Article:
The American Psychological Association (APA) defines a phobia as “a persistent and irrational fear of a specific situation, object, or activity, which is consequentially either strenuously avoided or endured with marked distress.” You’ve probably heard of different versions of this before, such as agoraphobia or a phobia of dogs, heights, spiders, flying, etc. Phobophobia is a lesser known example but have several general characteristics of other phobias. Let’s take a look at what causes phobophobia, as well as symptoms and treatment options.
What Is Phobophobia?
Phobophobia comes from phobos, the Greek word for “fear” or “flight.” In other words, phobophobia is literally an extreme fear of fear. It refers to the fear of developing a phobia or experiencing the fear, anxiety, or other symptoms related to a triggered phobia.
People with phobophobia may find that their life is severely disrupted by it. Some may already have certain phobias and become afraid of potentially gaining more. Or, their intense fear of developing a certain, specific phobia could lead to actually developing it as a self-fulfilling prophecy. They may also be so terrified of experiencing the fear that comes with a phobia that they begin to avoid situations and daily activities where it might possibly arise, which can hinder them in work, relationships, and life in general. For example, some people living with phobophobia may avoid any situation where they may feel fearful, like watching horror movies or riding on roller coasters.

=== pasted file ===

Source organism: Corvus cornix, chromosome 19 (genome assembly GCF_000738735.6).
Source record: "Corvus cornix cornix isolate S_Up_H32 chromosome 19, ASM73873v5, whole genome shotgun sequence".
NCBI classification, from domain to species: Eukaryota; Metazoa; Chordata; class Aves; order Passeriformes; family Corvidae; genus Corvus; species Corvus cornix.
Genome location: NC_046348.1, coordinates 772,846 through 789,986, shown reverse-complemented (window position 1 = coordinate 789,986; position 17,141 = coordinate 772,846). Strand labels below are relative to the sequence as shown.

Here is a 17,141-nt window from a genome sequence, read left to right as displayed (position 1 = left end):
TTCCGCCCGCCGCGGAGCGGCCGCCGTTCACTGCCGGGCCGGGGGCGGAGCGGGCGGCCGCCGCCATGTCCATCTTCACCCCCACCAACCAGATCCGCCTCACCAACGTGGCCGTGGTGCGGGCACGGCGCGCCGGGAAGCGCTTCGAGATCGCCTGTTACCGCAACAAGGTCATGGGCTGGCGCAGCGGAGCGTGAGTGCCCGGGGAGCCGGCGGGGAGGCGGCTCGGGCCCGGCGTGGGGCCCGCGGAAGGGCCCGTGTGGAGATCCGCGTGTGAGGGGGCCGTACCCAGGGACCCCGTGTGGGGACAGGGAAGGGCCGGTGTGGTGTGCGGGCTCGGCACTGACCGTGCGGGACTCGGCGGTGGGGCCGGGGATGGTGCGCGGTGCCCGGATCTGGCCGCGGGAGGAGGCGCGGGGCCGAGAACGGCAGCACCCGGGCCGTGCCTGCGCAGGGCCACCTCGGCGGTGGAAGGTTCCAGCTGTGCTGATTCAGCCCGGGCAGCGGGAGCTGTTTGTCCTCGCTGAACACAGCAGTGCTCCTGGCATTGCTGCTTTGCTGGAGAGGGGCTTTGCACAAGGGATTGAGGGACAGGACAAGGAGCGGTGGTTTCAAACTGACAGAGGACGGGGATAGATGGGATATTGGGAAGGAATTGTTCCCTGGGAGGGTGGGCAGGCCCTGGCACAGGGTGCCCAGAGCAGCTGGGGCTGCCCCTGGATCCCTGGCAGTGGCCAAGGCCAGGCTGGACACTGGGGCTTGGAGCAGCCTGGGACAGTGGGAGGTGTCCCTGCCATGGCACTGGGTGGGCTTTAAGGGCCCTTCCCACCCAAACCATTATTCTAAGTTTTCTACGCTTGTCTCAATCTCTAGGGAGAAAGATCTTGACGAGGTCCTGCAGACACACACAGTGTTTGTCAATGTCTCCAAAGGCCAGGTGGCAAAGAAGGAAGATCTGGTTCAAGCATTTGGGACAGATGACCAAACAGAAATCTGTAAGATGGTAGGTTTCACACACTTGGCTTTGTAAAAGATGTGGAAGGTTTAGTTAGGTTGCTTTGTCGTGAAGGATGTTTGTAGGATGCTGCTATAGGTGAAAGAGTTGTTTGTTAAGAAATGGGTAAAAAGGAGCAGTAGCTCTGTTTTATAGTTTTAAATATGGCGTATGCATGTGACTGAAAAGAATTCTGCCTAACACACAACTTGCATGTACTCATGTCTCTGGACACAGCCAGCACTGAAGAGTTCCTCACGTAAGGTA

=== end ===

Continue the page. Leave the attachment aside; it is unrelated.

Learning to manage symptoms of phobophobia can also be helpful. A therapist may offer avoidance strategies for this, which you can practice as you continue to seek treatments for a debilitating phobia. Some of the following tips may also help:
Talk to a person you trust. Research shows that having a healthy social support system is vital for well-being, and this is especially true for those who are experiencing mental health disorders, including an anxiety disorder like phobophobia. Being listened to in a non-judgmental way by someone you trust, like a family or a friend, may help you feel less anxious about your phobia and less alone in your fear.
- Cultivate a mindfulness practice. A growing body of research suggests that mindfulness can help promote better mental health and even manage or diminish symptoms of anxiety disorders and depression. Learning a few mindfulness techniques that you can practice regularly from wherever you are may be helpful in managing and treating the symptoms associated with a phobia.
Learn how to handle panic attacks. If you experience panic attacks as a symptom of your phobia, there are some techniques you can employ that may help you get through them. A few suggested by Anxiety Canada include calm, regular breathing through your nose, progressive muscle relaxation, and challenging unhelpful thoughts. Grounding yourself by paying attention to sounds, sights, smells, and sensations may also help reduce symptoms of your panic disorder.
Seek out a support group. Local or online support groups exist for a variety of phobias. Research ones in your area. Speaking with others who know your phobia may be helpful, since you might feel less alone and learn from what they’ve found works for them.
If any phobia becomes debilitating, it’s generally wise to seek treatment. Although it can seem all-consuming or overwhelming, effective treatment is available for those experiencing phobophobia or other similar conditions.
Frequently Asked Questions
For examples of questions that might be beneficial to explore in therapy, please see below.
What is an example of a phobophobia?
What causes phobophobia?
What are symptoms of phobophobia?
What are symptoms of phobophobia?
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